Upper Endoscopy

Also called an EGD or gastroscopy, an upper endoscopy uses a thin scope, called an endoscope, to look inside the upper digestive system of the esophagus, stomach and the first part of the small intestine. The endoscope, which has a light and camera at its tip, is passed through the mouth and down the throat to the esophagus. It may also have a small biopsy instrument to remove tissue that is then checked under a microscope for abnormalities.

What to Expect: During the Screening

You will be given a sedative, and a local anesthetic may be sprayed into your mouth to suppress the gag reflex when the endoscope is inserted. A mouth guard will be inserted to protect your teeth as well as the endoscope. Dentures must be removed.

In most cases, an IV will be inserted into the arm to administer sedation and any medications that might be needed. You will lie on your left side and, after the sedative has taken effect, the endoscope will be gently guided through the esophagus to the stomach and the beginning of the small intestine. Air will be introduced through the endoscope to enhance viewing. The physician will examine the lining of the esophagus, stomach and upper small intestine, and perform any necessary biopsies at the same time. You will not feel the biopsies.

The actual test lasts about 10 to 15 minutes. After the procedure you may feel a sensation of gas. Because of the intravenous sedation, you most likely will not feel any discomfort and may have no memory of the test. After the test, food and liquids will be restricted to prevent choking until the anesthetic wears off and the gag reflex returns.

What can be found?

An upper endoscopy can help determine causes for heartburn, the presence of hiatus hernias, the cause of abdominal pain, unexplained anemia, the cause of swallowing difficulties, upper GI bleeding and the presence of tumors or ulcers.

How to Prepare

The stomach must be empty for the procedure to be thorough and safe, so you must refrain from eating about 6 to 12 hours before the test. You may also be told to stop aspirin and other blood-thinning medications for several days before the test. You should arrange for someone to take you home after the procedure because the sedation will make it unsafe for you to drive. Your physician may give other special instructions.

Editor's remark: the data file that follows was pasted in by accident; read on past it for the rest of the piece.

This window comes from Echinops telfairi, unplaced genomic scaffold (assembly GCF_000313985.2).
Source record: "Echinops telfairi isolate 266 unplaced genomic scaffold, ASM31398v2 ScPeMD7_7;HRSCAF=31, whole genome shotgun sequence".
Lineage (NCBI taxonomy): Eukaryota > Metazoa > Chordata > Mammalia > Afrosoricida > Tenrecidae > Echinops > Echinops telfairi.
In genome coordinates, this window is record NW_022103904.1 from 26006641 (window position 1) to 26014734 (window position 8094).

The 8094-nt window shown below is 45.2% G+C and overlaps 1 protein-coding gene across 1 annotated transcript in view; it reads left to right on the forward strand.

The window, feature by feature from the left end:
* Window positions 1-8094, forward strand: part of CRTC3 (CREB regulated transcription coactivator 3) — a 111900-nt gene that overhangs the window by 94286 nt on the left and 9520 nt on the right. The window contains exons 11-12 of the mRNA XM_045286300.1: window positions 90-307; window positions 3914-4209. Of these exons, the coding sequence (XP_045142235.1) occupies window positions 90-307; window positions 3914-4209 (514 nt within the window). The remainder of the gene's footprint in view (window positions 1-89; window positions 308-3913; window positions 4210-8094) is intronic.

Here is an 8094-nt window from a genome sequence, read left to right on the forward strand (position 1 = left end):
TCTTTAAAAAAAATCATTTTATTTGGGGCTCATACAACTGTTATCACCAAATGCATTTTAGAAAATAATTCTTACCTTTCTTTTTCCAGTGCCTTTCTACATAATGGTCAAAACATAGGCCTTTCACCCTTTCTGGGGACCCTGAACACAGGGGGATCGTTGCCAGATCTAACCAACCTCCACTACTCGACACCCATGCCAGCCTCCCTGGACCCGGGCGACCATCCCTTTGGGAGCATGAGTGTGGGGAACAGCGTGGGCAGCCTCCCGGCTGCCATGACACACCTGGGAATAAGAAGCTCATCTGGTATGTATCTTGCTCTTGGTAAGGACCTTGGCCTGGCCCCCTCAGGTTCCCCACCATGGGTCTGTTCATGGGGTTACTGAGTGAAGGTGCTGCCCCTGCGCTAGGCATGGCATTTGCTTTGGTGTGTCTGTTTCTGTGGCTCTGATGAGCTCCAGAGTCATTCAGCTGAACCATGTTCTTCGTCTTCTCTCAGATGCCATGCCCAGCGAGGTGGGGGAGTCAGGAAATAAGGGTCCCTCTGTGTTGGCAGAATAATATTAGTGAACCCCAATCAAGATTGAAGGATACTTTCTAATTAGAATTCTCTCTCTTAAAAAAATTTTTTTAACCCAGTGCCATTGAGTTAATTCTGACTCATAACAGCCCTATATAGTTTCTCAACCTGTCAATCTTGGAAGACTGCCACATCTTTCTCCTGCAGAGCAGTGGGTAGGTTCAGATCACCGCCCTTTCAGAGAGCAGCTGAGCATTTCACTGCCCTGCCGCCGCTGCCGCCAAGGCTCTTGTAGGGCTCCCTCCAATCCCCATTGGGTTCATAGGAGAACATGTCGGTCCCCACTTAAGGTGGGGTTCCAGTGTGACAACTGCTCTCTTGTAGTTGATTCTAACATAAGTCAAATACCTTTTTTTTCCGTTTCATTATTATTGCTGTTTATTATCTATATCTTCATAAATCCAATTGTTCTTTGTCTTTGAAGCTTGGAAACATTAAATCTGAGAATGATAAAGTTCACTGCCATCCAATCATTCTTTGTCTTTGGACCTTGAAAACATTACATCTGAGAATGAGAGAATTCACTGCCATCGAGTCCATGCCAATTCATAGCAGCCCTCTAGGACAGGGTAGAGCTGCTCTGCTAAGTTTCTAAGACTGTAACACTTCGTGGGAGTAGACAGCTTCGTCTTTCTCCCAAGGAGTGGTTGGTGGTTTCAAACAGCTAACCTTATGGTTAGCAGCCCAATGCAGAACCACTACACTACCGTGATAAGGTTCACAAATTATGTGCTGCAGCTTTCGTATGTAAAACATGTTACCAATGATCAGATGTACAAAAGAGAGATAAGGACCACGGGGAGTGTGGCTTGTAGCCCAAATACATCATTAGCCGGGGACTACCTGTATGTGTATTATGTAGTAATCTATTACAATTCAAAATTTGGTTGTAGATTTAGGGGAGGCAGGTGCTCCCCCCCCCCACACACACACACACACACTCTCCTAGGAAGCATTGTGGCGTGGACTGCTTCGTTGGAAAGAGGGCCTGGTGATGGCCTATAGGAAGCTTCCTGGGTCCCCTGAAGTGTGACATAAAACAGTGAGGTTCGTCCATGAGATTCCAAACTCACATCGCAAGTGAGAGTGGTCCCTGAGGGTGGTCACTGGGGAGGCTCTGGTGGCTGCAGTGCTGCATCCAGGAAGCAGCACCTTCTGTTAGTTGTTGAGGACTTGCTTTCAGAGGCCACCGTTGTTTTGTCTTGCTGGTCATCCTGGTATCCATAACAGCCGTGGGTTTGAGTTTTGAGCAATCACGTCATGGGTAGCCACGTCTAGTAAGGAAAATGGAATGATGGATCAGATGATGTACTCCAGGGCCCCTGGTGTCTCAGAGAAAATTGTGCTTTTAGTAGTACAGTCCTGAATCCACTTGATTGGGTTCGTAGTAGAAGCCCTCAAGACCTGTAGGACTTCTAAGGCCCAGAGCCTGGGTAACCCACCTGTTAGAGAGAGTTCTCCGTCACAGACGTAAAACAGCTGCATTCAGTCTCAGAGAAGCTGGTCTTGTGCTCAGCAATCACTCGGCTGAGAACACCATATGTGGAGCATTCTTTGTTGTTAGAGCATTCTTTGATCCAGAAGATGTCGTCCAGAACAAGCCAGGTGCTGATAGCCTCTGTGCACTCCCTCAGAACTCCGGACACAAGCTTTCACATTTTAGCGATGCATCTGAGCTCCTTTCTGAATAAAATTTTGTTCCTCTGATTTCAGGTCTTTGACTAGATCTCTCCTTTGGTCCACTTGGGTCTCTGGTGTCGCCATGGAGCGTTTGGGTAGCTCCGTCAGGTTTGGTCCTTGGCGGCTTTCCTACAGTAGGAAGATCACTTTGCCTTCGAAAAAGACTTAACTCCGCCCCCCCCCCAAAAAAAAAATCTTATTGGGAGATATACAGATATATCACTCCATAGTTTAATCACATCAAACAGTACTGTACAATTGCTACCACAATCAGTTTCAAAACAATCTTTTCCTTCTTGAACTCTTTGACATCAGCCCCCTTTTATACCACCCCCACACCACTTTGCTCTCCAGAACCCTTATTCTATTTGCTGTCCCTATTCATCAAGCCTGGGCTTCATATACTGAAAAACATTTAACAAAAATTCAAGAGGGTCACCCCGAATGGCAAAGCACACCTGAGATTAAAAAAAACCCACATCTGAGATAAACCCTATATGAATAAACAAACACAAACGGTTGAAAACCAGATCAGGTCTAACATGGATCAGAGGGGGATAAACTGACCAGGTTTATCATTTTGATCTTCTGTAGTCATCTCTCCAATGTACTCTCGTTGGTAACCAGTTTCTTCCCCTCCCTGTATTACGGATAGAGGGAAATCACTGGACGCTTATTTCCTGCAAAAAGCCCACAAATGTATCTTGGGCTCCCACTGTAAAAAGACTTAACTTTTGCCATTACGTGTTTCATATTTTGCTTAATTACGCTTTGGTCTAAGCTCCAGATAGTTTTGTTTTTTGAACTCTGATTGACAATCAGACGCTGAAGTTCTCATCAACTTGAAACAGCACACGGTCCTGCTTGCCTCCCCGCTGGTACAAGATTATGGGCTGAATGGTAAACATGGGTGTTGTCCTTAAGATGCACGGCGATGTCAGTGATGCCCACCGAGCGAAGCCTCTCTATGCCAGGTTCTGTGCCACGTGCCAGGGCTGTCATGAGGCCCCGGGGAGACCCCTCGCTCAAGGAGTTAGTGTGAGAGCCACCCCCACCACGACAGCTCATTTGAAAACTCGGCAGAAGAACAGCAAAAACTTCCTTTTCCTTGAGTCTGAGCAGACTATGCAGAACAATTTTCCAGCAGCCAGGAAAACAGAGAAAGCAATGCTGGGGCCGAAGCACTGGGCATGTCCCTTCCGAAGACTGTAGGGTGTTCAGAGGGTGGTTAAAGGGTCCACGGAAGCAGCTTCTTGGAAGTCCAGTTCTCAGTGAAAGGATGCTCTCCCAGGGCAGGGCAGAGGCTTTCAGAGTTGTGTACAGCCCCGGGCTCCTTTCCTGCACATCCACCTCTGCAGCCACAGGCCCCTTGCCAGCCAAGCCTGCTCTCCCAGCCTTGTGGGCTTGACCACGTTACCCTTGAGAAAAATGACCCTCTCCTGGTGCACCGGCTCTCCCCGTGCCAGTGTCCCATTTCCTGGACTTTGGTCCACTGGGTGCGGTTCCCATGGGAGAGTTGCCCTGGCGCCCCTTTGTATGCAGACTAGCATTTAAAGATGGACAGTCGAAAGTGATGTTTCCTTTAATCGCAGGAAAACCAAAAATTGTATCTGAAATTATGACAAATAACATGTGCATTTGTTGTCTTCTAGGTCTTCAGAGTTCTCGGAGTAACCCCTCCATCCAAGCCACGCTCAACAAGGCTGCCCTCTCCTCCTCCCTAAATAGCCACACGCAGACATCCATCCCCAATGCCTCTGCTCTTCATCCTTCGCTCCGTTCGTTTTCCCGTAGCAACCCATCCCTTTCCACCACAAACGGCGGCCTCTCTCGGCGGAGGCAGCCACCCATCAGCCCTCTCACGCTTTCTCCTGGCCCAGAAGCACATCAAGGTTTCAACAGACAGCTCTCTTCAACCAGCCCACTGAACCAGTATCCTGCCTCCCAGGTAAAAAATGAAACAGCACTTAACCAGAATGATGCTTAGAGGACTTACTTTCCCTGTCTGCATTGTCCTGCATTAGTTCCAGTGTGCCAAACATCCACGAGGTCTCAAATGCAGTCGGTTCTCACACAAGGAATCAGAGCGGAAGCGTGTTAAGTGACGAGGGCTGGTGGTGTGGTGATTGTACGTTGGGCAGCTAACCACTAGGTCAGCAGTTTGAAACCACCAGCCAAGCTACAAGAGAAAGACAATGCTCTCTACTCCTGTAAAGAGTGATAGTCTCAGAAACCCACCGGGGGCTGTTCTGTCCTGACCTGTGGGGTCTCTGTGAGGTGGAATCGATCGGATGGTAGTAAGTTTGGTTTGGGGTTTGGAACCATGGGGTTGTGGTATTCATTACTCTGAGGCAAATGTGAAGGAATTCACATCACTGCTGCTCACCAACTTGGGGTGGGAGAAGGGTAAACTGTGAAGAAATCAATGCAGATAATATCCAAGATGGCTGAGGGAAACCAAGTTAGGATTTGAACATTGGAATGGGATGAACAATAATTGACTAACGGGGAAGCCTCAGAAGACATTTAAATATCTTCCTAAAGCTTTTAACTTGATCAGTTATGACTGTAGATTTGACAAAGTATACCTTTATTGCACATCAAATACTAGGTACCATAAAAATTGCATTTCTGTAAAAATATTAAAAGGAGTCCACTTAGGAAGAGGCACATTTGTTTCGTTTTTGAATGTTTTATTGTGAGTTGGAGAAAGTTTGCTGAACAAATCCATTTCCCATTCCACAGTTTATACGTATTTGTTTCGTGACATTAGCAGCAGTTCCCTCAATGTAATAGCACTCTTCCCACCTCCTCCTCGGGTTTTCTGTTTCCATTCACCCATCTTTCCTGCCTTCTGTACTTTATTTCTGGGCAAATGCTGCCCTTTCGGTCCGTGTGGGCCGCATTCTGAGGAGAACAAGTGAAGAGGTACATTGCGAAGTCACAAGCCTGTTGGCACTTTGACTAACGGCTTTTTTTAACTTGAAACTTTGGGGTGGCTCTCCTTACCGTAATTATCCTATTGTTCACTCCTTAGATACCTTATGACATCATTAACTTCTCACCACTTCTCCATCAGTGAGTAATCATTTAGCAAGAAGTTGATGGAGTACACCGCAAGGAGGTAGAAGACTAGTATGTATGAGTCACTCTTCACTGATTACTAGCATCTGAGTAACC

Reasons for Upper Endoscopy

  • Reflux
  • Chronic heartburn (for more than 5 years)
  • Motility issues
  • Barret’s screening
  • Trouble swallowing

Risks and Complications

An upper endoscopy is generally a low-risk procedure. However, complications include but are not limited to the following:

  • Perforation: Instruments may injure the GI tract wall, with possible leakage of GI contents into the body cavity. If this occurs, hospitalization or surgery may be required.
  • Bleeding: Biopsies, removal of polyps, or dilation can cause bleeding. Managing this complication may include careful observation, hospitalization, transfusions, and/or a surgical operation.
  • Infection: Entry of stomach contents into the lungs may cause pneumonia. Infection of the heart valve may occur on rare occasions.
  • Missing: Polyps or significant tumors may be overlooked.
  • Drug Reaction: Reactions to medications received before, during or after your procedure can cause nausea, vomiting, weakness, dizziness, lightheadedness and/or loss of consciousness, skin rash, itching, shallow breathing, decreased rate or absence of breathing, cardiac rhythm changes or cardiac arrest.
  • Other Risks: Additional risks include reactions and complications from diseases you may already have. Instrument failure and death are extremely rare but remain remote possibilities.